50 Years Ago : Hungary and Suez – Hope Amidst Tragedy
The governments of Israel, Britain, France and Russia, when they resorted to war in October 1956 in pursuit of their own separate objectives, have at the same time struck a decisive blow to achieve something they never sought and are hardly aware of. Their tanks and bombers in a few days of destruction have helped to shatter the most hampering illusion of our generation, an illusion that has held back multitudes from taking the first stop towards a real understanding of the problems facing the human race.
This illusion was the belief, held with equal fervour by democrats and Communists, and on both sides of the Iron Curtain, that there are “two worlds,” essentially different in arms and conduct.
On the one side the democrats and Labourites of the Western world believed that they and their rulers are guided by a superior moral code, are inherently against brutality, are committed to “law not war,” and to United Nations, are incapable of naked aggression to further their interests.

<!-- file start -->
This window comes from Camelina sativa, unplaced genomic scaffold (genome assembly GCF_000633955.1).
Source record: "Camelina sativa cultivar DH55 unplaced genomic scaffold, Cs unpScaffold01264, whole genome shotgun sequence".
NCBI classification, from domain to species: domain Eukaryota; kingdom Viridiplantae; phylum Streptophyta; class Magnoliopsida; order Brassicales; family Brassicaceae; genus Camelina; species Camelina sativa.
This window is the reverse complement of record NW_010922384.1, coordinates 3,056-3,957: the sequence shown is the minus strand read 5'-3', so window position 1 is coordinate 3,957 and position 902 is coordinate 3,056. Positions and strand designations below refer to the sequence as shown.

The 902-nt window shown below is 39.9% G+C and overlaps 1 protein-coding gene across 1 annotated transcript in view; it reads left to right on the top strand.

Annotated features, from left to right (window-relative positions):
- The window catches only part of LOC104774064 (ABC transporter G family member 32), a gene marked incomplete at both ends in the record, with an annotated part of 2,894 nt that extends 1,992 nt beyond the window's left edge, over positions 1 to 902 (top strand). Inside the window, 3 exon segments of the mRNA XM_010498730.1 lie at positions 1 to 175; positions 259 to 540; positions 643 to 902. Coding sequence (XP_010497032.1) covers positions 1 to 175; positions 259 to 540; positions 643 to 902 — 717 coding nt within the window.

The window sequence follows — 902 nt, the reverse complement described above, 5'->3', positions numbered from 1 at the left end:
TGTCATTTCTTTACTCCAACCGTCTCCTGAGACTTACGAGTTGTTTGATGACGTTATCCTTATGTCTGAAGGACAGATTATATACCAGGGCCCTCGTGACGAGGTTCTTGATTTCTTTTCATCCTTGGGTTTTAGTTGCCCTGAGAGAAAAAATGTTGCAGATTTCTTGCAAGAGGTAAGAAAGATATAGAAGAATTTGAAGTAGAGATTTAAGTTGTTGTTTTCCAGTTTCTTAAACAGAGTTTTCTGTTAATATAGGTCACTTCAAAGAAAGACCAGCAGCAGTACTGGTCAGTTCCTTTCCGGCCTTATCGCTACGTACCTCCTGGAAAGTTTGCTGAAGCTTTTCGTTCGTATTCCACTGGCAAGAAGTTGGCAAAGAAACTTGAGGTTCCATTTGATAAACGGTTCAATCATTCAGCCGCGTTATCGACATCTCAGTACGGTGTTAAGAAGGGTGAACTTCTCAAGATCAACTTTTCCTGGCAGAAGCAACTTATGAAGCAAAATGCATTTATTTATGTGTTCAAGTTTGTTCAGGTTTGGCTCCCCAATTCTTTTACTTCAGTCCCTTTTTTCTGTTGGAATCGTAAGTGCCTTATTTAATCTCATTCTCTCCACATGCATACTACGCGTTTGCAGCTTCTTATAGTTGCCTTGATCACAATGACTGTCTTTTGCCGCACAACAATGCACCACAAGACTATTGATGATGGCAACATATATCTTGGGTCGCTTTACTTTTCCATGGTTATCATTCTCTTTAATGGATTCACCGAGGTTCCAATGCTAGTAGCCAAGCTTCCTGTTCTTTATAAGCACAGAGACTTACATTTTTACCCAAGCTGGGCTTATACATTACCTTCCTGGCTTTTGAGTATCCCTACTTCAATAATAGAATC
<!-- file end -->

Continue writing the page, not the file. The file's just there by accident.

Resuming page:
On the other side were the Communists and their followers, who believed with equal sincerity that Russia, by virtue of being a “Socialist” country, is free from and superior to the sordid imperialism and colonialism of the West, and utterly incapable of opposing the aspirations of ordinary workers.
Now the foundations of both beliefs have been smashed into fragments. Sincere men and women in both camps are horrified and heartbroken to discover in one revealing flash that the men they revered and the men they reviled behave in exactly the same criminal way; that the Edens and the Kruschevs are blood brothers after all, worshippers of the same capitalist god of violence and war. The sickening dismay of those who trusted Eden, “the friend of United Nations,” is only equalled by that of Communists who see Russian tanks smashing down Hungarian workers. For both groups the one thing that could not happen has happened.
(From front page article by ‘H.’, Socialist Standard, December 1956)